Movie review for 1951 classic Native Son with Guyanese actor Leslie Straughn. His cousin is Ramjohn Holder who played Porkpie in the British TV comedy The Desmonds.
THE SCREEN IN REVIEW; Richard Wright Plays Hero in Movie Adaptation of His Novel, 'Native Son'
Published: June 18, 1951
"Native Son," a novel stemming from passion, conviction and genius and a work that a decade ago was translated into a shattering and compelling drama, has emerged as a sincere but strangely unconvincing film. Perhaps Mr. Wright who is the ill-fated hero of this screen transcription, which began a stand at the Criterion on Saturday, is less of an actor than he is a novelist and playwright.
Obviously, his cast does not, by and large, attain the stature of his glowing words and thoughts. For their speeches merely relate this story of a sensitive Negro's revolt against social maladjustment and bigotry without depth and true feeling. And its murder melodramatics are muscular and only occasionally professional.
Since Mr. Wright fashioned mightily once, it is not odious to compare this present version of "Native Son" with those that preceded it. He is following the general blueprint laid down in the novel and the play. His Bigger Thomas is a man with dreams but these are dreams that are anchored to Chicago's "black belt," an area where one does the kind of "work that is marked out for him."
Psychologically he is a man in revolt against the brutal exploitation of the white man, but that psychological basis for his subsequent actions is never made explicit by deed or nuance. It is simply told. He attempts to engineer a stick-up and desists because he is afraid. Bigger and his cohorts let the viewer know this in a sentence and some amateurish play acting.
Although he eventually finds a tragic surcease in man-made death, his bewilderment and the motivations for his crimes are never made completely lucid. He is still a frightened youth who accidentally smothers his employer's comely daughter and then, in his panic, tries to cover up the horrible deed because "all my life I heard of black men being killed because of white girls."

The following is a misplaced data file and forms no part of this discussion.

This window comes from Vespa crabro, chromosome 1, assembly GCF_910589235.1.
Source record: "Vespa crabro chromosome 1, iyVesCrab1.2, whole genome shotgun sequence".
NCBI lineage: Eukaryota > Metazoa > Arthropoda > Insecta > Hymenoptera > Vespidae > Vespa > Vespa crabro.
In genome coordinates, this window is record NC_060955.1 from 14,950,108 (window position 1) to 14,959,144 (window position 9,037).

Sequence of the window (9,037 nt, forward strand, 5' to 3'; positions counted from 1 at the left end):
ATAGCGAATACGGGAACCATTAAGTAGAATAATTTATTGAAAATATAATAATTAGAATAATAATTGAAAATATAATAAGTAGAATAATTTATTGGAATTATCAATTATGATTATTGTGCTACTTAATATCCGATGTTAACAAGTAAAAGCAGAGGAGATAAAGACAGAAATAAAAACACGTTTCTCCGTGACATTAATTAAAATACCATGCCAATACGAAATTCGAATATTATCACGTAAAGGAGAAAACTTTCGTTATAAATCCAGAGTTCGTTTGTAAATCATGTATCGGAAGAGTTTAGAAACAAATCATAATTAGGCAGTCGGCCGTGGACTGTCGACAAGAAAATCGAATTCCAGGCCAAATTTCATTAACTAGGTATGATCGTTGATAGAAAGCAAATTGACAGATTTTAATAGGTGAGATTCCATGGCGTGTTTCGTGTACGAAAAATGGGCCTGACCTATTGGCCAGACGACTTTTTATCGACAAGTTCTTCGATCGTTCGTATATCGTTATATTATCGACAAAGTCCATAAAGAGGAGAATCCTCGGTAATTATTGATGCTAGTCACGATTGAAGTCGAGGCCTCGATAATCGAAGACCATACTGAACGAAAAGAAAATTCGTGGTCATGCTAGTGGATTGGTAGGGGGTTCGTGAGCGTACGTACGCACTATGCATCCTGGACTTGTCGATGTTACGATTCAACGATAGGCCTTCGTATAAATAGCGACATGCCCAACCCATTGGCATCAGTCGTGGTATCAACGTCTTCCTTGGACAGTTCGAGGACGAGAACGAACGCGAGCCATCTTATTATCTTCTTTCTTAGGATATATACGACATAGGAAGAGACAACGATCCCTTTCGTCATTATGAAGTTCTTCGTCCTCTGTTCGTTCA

The patsy he chooses in his terror is the boy friend of the deceased girl, a man who in the book was definitely leftist but now is vaguely referred to as a labor leader. But in all fairness it must be said that Mr. Wright is not confused about him. He is no bigot and a man who honestly wants to help the Negroes. As in the book, Bigger attempts to collect ransom for the supposedly missing heiress and later, when the murder is revealed by reporters—the long arm of coincidence is stretched considerably here—he flees into hiding with his singer-girl friend. And he kills her too, under the mistaken suspicion that she has led the police to his sanctuary.
Pierre Chenal, who has directed some noteworthy films in France and has worked in South America, has turned in a lackluster effort despite the fact that the offering was shot in such unusual locales as Buenos Aires and Chicago. Although the physical face of the Argentine city is not visible, the "city of the big shoulders" shows a few seamy views of itself in South Side slum areas. Mr. Chenal's direction is, with one or two exceptions, pedestrian. He has gotten some life into the climactic chase for the harried Bigger over tenement roofs, and, in the scene where Bigger's mother prays in church for her errant son, there is a glimmer of genuine anguish.
Bigger Thomas is a man freighted by fears, hates and ignorance. But Richard Wright's portrayal is a surface one. He is a frightened fugitive finally forced to fight for his life but little else. As his girl friend, Gloria Madison, a newcomer, does a song, "The Dreaming Kind," which does not make her performance memorable. But she does have a moment or two of fervent emotion in pleading with her lover against the course he has taken.
Jean Wallace is simply blonde and beautiful in the brief role of the victim; Jean Michael is perfunctory as the labor leader; Don Dean, who plays Bigger's lawyer, is never clearly revealed in court as the liberal he was in the book and play. The rest of the cast, including Nicholas Joy and Ruth Roberts, as the parents of the heiress, illustrate the opinion of one of the reporters, who in referring to the crime says, "it's the work of amateurs." The stature of "Native Son' has been reduced with this exposure of film.
NATIVE SON, screen play by Richard Wright and Pierre Chenal; dialogue by Mr. Wright; directed by Mr. Chenal; from the novel by Mr. Wright; produced by James Prades; presented by Walter Gould and released by Classic Pictures, Inc. At the Criterion.
Bigger Thomas . . . . . Richard Wright
Mary Dalton . . . . . Jean Wallace
Mr. Dalton . . . . . Nicholas Joy
Bessie Mears . . . . . Gloria Madison
Britten . . . . . Charles Cane
Jan Herlons . . . . . Jean Michael
Farley . . . . . George Rigaud
Panama . . . . . George Green
Hannah Thomas . . . . . Willa Pearl Curtiss
Max . . . . . Don Dean
Mrs. Dalton . . . . . Ruth Roberts
Buckley . . . . . Ned Campbell
Ernie . . . . . Charles Simmonds
Buddy Thomas . . . . . Leslie Straughn
Vera Thomas . . . . . Lidia Alves
Joe . . . . . George Nathanson
Scoop . . . . . George Roos
Stanley . . . . . Lewis MacKenzie
Peggy . . . . . Cecile Lezard